Jackie Robinson was a famous baseball player and a Civil Rights activist. He was the first person to win the varsity letters in four sports – baseball, basketball, football and track at UCLA. He became the first African-American major league baseball player of the modern era in the year 1947. In the same year, he won two prestigious awards such as The Sporting News Rookie of the Year Award and the Rookie of the Year Award. After two years, he received the National League MVP Award. Given below is the Jackie Robinson Timeline, which narrates some important events in his life.
Jackie Robinson Timeline
1919: On January 31, Jackie Robinson was born to Mallie and Jerry Robinson in Cairo, Georgia.
1920: His father deserted the family when he was six months old. His mother, Mallie moved to Pasadena, California along with the family. Jackie was brought up in poverty by a single mother.
1923: Mallie bought a house on the Pepper Street in Pasadena. Jackie joined the Pepper Street Gang of the minority boys and poor whites.
1935: Jackie graduated from Dakota Junior High School and entered in John Muir High School. There, he played from different Muir Tech sport teams. He lettered in four sports such as baseball, basketball, football and track.
1937: Jackie Robinson joined the Pasadena Junior College. He continued to excel in sports. He played safety and quarterbacks for the football team, lead off batter and shortstop for the baseball team and took part in the broad jump.
1939: He enrolled at the University of California at Los Angeles (UCLA) and became the first four-sport letterman. He was the highest scorer in the Pacific Coast Conference basketball and national champion long-jumper. Before completion of graduation, Jackie left the college to join a National Youth Administration work camp as an athletic director at Atascadero, California.
1941: Jackie joined the semi-professional integrated Honolulu Bears professional football team.
1942: Jackie was inducted into the United States Army. He was posted at Fort Riley in Kansas with Joe Louis. With the help of Truman Gibson, he was accepted into the Officer’s Candidate School and commissioned as a lieutenant.
1944: In the month of July, he refused an order to ride in the rear of the bus at Fort Hood, Texas. As a result, he had to face a court-martial.
1945: He was discharged from the army because of weak ankles. Then he joined the Negro Leagues and played for the Kansas City Monarchs. Brooklyn Dodgers’ president Branch Rickey, who was searching an ideal black player to break MLB, interviewed Jackie Robinson on August 28. On October 23, Jackie signed the Dodgers’ farm team, the Montreal Royals, in the International League.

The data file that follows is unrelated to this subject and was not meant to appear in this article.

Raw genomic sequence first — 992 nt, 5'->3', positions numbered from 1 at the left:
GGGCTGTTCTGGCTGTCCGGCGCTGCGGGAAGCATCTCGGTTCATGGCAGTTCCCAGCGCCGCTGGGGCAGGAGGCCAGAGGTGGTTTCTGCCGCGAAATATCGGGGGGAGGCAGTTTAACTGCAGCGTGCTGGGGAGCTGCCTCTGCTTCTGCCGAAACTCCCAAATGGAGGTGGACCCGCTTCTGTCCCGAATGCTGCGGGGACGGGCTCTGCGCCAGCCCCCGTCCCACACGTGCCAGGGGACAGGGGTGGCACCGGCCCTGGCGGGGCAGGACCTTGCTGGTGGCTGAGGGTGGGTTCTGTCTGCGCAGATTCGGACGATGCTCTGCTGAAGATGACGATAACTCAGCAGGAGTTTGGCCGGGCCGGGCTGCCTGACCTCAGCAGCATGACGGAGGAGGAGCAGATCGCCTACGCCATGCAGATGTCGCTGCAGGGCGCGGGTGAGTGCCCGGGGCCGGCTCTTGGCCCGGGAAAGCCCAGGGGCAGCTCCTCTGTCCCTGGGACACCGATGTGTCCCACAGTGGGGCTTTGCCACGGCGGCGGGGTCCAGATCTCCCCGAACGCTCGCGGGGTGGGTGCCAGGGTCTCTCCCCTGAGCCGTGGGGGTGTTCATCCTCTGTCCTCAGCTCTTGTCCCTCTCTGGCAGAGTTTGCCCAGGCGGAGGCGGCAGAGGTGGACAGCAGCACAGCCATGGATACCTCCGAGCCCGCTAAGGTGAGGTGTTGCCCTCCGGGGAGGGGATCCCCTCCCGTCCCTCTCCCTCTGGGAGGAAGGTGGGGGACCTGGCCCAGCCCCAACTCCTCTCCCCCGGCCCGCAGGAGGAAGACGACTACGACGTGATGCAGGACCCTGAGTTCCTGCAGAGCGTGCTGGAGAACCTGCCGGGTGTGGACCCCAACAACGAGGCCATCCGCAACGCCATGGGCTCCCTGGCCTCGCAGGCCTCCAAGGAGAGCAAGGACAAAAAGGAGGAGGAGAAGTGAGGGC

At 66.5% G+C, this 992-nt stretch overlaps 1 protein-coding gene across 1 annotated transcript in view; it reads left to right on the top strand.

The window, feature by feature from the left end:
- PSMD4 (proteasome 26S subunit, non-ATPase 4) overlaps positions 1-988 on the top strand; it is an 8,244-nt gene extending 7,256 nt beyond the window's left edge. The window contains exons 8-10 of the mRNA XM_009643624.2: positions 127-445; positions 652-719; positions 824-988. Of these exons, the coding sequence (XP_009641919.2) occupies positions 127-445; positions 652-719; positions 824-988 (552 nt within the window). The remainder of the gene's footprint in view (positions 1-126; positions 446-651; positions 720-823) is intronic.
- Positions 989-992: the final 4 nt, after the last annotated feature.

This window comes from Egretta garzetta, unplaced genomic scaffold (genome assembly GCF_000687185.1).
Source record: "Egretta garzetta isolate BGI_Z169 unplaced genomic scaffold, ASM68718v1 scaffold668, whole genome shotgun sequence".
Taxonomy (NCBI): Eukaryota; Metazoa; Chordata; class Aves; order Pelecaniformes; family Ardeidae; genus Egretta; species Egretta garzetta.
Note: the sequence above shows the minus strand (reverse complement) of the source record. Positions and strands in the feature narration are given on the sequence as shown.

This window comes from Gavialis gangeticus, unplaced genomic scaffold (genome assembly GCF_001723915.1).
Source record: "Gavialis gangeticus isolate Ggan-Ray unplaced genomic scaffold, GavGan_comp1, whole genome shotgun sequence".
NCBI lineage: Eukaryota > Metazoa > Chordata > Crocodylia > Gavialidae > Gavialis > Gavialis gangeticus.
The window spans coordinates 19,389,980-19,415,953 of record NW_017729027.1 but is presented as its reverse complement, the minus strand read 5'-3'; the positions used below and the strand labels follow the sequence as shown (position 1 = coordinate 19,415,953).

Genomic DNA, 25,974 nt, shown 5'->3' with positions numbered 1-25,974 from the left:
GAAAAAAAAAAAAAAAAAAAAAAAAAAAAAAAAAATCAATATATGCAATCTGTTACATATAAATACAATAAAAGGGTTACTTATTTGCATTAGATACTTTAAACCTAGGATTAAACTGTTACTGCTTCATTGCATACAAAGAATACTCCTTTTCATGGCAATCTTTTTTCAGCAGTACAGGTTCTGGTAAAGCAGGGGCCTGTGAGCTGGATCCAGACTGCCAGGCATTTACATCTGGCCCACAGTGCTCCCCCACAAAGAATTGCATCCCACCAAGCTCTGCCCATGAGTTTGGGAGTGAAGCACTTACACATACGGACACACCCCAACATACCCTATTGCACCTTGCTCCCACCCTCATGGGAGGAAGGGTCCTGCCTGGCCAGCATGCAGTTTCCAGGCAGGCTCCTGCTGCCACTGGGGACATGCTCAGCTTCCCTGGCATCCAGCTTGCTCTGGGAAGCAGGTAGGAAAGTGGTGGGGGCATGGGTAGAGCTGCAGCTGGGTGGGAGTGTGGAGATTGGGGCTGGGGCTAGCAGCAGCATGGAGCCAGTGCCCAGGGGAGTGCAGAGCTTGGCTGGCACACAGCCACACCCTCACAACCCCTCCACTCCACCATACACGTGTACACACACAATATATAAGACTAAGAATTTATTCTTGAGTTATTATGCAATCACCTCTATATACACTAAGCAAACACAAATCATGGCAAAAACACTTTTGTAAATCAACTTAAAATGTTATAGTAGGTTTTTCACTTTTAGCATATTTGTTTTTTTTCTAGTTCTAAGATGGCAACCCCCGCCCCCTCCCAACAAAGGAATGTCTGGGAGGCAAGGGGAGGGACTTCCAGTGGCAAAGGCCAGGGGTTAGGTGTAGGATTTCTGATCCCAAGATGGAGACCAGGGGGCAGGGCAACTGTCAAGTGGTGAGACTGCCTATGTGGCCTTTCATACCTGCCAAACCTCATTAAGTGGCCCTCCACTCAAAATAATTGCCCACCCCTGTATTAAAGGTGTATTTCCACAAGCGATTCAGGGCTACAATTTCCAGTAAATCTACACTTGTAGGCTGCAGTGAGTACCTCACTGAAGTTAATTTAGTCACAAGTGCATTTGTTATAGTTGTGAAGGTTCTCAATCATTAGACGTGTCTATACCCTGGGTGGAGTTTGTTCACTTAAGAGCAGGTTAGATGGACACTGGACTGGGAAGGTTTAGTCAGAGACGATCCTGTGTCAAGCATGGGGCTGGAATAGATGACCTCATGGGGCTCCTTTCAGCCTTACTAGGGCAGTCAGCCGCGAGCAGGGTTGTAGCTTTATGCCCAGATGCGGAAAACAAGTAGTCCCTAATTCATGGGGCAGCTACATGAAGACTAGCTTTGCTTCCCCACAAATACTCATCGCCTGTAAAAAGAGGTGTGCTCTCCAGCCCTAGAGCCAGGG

1946: Jackie married Rachel Isum and they had a son, Jackie Jr.
1947: Jackie put on the uniform No.42 for his major league debut on April 15 and played his first match for the Montreal Royals against the Boston Braves. He was voted the first major-league rookie of the year. He also received the fifth rank in the National League’s most valuable player voting.
1957: Jackie Robinson announced his retirement from the major league baseball. He became the Direct of Personnel for Chock Full O’Nuts, a restaurant chain founded by William Black in 1926. Jackie worked with the Harlem YMCA and became the chairman of the Board of Freedom National Bank. He also became the owner of a construction company, which built housing for the blacks. He worked with the Freedom Fund Drive of the NAACP.
1960: Jackie Robinson supported Senator Hubert Humphrey in the primaries. But, he switched to the Republican Party and Richard Nixon for the presidential campaign.
1962: He was elected to the Baseball Hall of Fame.
1963: Jackie marched with Martin Luther King in Birmingham, Alabama.
1966: New York governor Nelson Rockefeller appointed him as a Special Assistant for the Community Affairs.
1968: Jackie again supported Hubert Humphrey in the presidential campaign.
1971: His eldest son, Jackie Jr. died in a car accident, after overcoming drug addiction.
1972: Jackie Robinson died of heart attack on October 24 in his home at Stamford, Connecticut.